Should AR participate in online conversations?


I have just returned from a couple of days at Forrester’s IT Forum where I was part of a panel session that discussed AR 2.0. Sometimes I think I have drank too much kool-aid so this kind of peer discussion helped me understand how most AR pros view their role in an ecosystem that is evolving to incorporate a host of new social media tools.

The simple answer is fear. Fear can be good – in the FUD factor, there is a clear reason why it is listed first – as a motivator to getting people to change their behaviour, fear can be an overwhelming force. Specifically though, the reasons why I sensed why this was the core underlying feeling was due to the questions that were asked – these were:

I am stretched to the limit – how can I hope to monitor another form of communication?

It is clear to me what I should do if I disagree with an analyst report – but what process should I follow if I disagree with a blog?

What about the analysts who don’t blog under their companies name but comment on issues on their personal blog – is this my responsibility too?

We discussed all of these questions (and more). However, what is very clear from these questions is that they are all focus on the negative instead of the positive aspects of engaging in online conversations with analysts. (I will write another post shortly that aims to answer all of these questions but for this blog entry I am going to be concentrating on the advantages of AR 2.0.)

The clue to the positive aspects of engaging with analysts online is in the title… conversation. The main difference between web 1.0 and 2.0 is the change from broadcasting fixed information (similar to a report) to participating in discussions with people about mutually interested areas.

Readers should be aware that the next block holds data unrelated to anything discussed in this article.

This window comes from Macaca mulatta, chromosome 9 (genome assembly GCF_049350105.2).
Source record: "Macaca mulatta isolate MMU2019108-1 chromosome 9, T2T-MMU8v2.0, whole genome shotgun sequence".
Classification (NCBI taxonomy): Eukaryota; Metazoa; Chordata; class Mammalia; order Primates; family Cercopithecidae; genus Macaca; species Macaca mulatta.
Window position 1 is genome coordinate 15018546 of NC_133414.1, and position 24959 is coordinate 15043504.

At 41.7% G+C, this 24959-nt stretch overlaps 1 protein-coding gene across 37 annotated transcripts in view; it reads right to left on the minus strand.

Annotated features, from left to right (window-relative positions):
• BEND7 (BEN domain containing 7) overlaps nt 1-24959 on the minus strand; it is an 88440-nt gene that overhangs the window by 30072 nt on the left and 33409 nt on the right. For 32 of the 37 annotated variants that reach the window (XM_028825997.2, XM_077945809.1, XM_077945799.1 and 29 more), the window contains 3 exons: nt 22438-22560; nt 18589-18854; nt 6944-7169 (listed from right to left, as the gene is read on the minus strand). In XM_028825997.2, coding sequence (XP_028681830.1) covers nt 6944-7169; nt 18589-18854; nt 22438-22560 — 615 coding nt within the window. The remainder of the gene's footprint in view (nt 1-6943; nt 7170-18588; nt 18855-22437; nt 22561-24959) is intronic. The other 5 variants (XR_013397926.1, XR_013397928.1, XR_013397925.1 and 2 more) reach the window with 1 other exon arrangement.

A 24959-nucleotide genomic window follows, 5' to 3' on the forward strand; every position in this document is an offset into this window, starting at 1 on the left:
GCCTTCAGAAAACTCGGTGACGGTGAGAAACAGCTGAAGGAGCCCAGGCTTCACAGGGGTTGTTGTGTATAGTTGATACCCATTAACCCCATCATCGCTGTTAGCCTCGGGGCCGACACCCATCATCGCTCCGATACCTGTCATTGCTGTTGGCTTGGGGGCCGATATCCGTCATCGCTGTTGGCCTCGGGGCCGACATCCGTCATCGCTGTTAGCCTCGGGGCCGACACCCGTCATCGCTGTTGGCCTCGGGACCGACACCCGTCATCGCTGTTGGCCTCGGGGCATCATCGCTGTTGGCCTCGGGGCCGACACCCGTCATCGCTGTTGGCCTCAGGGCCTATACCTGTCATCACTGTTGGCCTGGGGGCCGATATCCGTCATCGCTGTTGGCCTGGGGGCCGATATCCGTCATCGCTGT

When you stop to think about it – the benefits are huge, for example by monitoring what your core analysts say you will be able to understand what they are thinking, what is important to them, what they are interested in and what they want to know. The example from Jeff Mann from Gartner on Twitter is a great example – don’t you think this would be a great time to engage?


As an AR pro this intelligence is vital – too often people forget that the ‘R’ in AR stands for ‘Relations’ and we are in the relationship business and this knowledge is gold.

There is more of course, I have been told many times that analysts use online tools to help shape their thinking well before a finished report comes out – how good would it be to engage with the analyst early and contribute (and possibly help direct) the way they are thinking. And of course this would happen well before it is too late and a report gets published. The diagram below is my opinion of how some analysts use online tools to help shape their reports.


Of course there is far more to it than the few examples I have listed here. I haven’t even answered here the fear questions that were posed at the panel session at Forrester. I will do so in my next post but also in a training course I am running next month on how to manage the huge amount of 2.0 information to just 5 minutes a day.

Training Course – How to manage AR 2.0 information overload – If you want to attend please email me: jonny dot bentwood at edelman dot com.

The final point to take away from this post is that AR needs to engage in the online world – focusing on the negative aspects (such as how long it takes) is inconsequential compared to the advantages you can gain by using this channel to build closer relationships with your core analysts and as a result understand and engage with their early thinking.